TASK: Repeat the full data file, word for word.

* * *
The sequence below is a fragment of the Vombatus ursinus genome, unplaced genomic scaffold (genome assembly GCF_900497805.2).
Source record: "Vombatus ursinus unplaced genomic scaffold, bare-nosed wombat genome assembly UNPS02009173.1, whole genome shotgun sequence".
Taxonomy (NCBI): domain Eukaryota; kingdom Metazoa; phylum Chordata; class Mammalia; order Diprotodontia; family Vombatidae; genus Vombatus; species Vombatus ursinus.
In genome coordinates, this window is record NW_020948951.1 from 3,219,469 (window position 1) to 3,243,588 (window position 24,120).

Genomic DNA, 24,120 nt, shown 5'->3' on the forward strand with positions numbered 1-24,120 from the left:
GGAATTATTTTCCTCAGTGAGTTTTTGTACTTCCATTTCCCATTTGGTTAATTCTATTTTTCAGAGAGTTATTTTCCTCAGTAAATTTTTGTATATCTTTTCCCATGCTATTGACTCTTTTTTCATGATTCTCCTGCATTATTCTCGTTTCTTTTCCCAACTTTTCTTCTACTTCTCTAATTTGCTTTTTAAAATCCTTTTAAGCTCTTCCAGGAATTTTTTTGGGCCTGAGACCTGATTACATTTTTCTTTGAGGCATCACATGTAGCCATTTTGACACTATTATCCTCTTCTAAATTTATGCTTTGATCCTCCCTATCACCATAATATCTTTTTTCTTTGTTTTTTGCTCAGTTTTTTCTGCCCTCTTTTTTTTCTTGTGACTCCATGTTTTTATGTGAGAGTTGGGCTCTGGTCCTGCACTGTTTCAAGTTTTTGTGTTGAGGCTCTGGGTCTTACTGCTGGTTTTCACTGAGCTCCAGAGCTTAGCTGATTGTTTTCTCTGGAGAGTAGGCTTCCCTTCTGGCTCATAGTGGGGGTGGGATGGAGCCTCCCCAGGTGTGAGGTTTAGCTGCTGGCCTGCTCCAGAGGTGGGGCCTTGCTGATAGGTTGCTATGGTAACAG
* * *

The sequence below is a fragment of the Vombatus ursinus genome, unplaced genomic scaffold (genome assembly GCF_900497805.2).
Source record: "Vombatus ursinus unplaced genomic scaffold, bare-nosed wombat genome assembly UNPS02009173.1, whole genome shotgun sequence".
Taxonomy (NCBI): domain Eukaryota; kingdom Metazoa; phylum Chordata; class Mammalia; order Diprotodontia; family Vombatidae; genus Vombatus; species Vombatus ursinus.
In genome coordinates, this window is record NW_020948951.1 from 3,219,469 (window position 1) to 3,243,588 (window position 24,120).

Genomic DNA, 24,120 nt, shown 5'->3' on the forward strand with positions numbered 1-24,120 from the left:
GGAATTATTTTCCTCAGTGAGTTTTTGTACTTCCATTTCCCATTTGGTTAATTCTATTTTTCAGAGAGTTATTTTCCTCAGTAAATTTTTGTATATCTTTTCCCATGCTATTGACTCTTTTTTCATGATTCTCCTGCATTATTCTCGTTTCTTTTCCCAACTTTTCTTCTACTTCTCTAATTTGCTTTTTAAAATCCTTTTAAGCTCTTCCAGGAATTTTTTTGGGCCTGAGACCTGATTACATTTTTCTTTGAGGCATCACATGTAGCCATTTTGACACTATTATCCTCTTCTAAATTTATGCTTTGATCCTCCCTATCACCATAATATCTTTTTTCTTTGTTTTTTGCTCAGTTTTTTCTGCCCTCTTTTTTTTCTTGTGACTCCATGTTTTTATGTGAGAGTTGGGCTCTGGTCCTGCACTGTTTCAAGTTTTTGTGTTGAGGCTCTGGGTCTTACTGCTGGTTTTCACTGAGCTCCAGAGCTTAGCTGATTGTTTTCTCTGGAGAGTAGGCTTCCCTTCTGGCTCATAGTGGGGGTGGGATGGAGCCTCCCCAGGTGTGAGGTTTAGCTGCTGGCCTGCTCCAGAGGTGGGGCCTTGCTGATAGGTTGCTATGGTAACAG